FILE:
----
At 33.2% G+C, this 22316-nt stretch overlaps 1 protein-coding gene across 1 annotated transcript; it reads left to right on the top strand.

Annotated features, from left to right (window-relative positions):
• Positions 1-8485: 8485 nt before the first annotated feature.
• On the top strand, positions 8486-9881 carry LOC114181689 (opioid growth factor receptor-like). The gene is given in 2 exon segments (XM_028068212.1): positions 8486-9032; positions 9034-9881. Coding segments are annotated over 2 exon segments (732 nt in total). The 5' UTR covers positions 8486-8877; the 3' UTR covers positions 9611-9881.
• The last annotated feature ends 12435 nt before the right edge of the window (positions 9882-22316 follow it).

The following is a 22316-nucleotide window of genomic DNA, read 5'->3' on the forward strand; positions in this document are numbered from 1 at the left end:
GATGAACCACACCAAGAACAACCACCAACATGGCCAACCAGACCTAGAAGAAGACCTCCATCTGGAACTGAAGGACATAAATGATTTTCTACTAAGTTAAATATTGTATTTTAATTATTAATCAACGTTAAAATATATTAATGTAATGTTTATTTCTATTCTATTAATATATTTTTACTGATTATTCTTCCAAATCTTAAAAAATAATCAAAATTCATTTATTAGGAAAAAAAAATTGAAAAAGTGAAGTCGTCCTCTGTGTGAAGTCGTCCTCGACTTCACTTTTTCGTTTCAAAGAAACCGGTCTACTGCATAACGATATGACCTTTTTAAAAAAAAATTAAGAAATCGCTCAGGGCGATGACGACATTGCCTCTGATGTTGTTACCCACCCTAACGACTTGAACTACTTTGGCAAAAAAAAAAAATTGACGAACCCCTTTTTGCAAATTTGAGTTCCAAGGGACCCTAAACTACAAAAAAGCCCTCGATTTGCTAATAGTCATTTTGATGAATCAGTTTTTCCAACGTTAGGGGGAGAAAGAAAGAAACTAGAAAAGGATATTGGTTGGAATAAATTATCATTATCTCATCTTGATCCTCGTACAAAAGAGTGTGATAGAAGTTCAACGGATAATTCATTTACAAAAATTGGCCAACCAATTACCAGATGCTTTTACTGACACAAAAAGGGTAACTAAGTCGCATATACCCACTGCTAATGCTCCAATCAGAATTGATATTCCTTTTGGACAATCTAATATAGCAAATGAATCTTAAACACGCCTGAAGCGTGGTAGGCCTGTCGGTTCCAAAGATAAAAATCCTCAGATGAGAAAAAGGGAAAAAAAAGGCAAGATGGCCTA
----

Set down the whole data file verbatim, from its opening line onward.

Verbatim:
At 33.2% G+C, this 22316-nt stretch overlaps 1 protein-coding gene across 1 annotated transcript; it reads left to right on the top strand.

Annotated features, from left to right (window-relative positions):
• Positions 1-8485: 8485 nt before the first annotated feature.
• On the top strand, positions 8486-9881 carry LOC114181689 (opioid growth factor receptor-like). The gene is given in 2 exon segments (XM_028068212.1): positions 8486-9032; positions 9034-9881. Coding segments are annotated over 2 exon segments (732 nt in total). The 5' UTR covers positions 8486-8877; the 3' UTR covers positions 9611-9881.
• The last annotated feature ends 12435 nt before the right edge of the window (positions 9882-22316 follow it).

The following is a 22316-nucleotide window of genomic DNA, read 5'->3' on the forward strand; positions in this document are numbered from 1 at the left end:
GATGAACCACACCAAGAACAACCACCAACATGGCCAACCAGACCTAGAAGAAGACCTCCATCTGGAACTGAAGGACATAAATGATTTTCTACTAAGTTAAATATTGTATTTTAATTATTAATCAACGTTAAAATATATTAATGTAATGTTTATTTCTATTCTATTAATATATTTTTACTGATTATTCTTCCAAATCTTAAAAAATAATCAAAATTCATTTATTAGGAAAAAAAAATTGAAAAAGTGAAGTCGTCCTCTGTGTGAAGTCGTCCTCGACTTCACTTTTTCGTTTCAAAGAAACCGGTCTACTGCATAACGATATGACCTTTTTAAAAAAAAATTAAGAAATCGCTCAGGGCGATGACGACATTGCCTCTGATGTTGTTACCCACCCTAACGACTTGAACTACTTTGGCAAAAAAAAAAAATTGACGAACCCCTTTTTGCAAATTTGAGTTCCAAGGGACCCTAAACTACAAAAAAGCCCTCGATTTGCTAATAGTCATTTTGATGAATCAGTTTTTCCAACGTTAGGGGGAGAAAGAAAGAAACTAGAAAAGGATATTGGTTGGAATAAATTATCATTATCTCATCTTGATCCTCGTACAAAAGAGTGTGATAGAAGTTCAACGGATAATTCATTTACAAAAATTGGCCAACCAATTACCAGATGCTTTTACTGACACAAAAAGGGTAACTAAGTCGCATATACCCACTGCTAATGCTCCAATCAGAATTGATATTCCTTTTGGACAATCTAATATAGCAAATGAATCTTAAACACGCCTGAAGCGTGGTAGGCCTGTCGGTTCCAAAGATAAAAATCCTCAGATGAGAAAAAGGGAAAAAAAAGGCAAGATGGCCTA